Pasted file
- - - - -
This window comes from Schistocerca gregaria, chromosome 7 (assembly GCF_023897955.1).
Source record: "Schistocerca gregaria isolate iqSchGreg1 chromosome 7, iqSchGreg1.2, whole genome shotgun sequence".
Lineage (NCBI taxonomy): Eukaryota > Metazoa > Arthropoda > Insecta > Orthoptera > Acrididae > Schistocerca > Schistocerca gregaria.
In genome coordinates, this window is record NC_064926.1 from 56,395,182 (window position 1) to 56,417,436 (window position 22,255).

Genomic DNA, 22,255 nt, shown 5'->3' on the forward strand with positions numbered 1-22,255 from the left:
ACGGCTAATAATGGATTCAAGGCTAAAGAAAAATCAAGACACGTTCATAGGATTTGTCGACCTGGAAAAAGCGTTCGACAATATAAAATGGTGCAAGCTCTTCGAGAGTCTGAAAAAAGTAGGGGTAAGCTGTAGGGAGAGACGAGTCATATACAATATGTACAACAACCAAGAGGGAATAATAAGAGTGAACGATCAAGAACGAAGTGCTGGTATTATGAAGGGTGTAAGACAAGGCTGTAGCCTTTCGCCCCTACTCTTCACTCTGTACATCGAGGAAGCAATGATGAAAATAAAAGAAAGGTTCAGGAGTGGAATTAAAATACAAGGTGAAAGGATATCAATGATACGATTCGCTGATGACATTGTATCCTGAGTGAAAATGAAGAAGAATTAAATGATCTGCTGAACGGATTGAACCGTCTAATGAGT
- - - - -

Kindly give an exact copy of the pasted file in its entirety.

This window comes from Schistocerca gregaria, chromosome 7 (assembly GCF_023897955.1).
Source record: "Schistocerca gregaria isolate iqSchGreg1 chromosome 7, iqSchGreg1.2, whole genome shotgun sequence".
Lineage (NCBI taxonomy): Eukaryota > Metazoa > Arthropoda > Insecta > Orthoptera > Acrididae > Schistocerca > Schistocerca gregaria.
In genome coordinates, this window is record NC_064926.1 from 56,395,182 (window position 1) to 56,417,436 (window position 22,255).

Genomic DNA, 22,255 nt, shown 5'->3' on the forward strand with positions numbered 1-22,255 from the left:
ACGGCTAATAATGGATTCAAGGCTAAAGAAAAATCAAGACACGTTCATAGGATTTGTCGACCTGGAAAAAGCGTTCGACAATATAAAATGGTGCAAGCTCTTCGAGAGTCTGAAAAAAGTAGGGGTAAGCTGTAGGGAGAGACGAGTCATATACAATATGTACAACAACCAAGAGGGAATAATAAGAGTGAACGATCAAGAACGAAGTGCTGGTATTATGAAGGGTGTAAGACAAGGCTGTAGCCTTTCGCCCCTACTCTTCACTCTGTACATCGAGGAAGCAATGATGAAAATAAAAGAAAGGTTCAGGAGTGGAATTAAAATACAAGGTGAAAGGATATCAATGATACGATTCGCTGATGACATTGTATCCTGAGTGAAAATGAAGAAGAATTAAATGATCTGCTGAACGGATTGAACCGTCTAATGAGT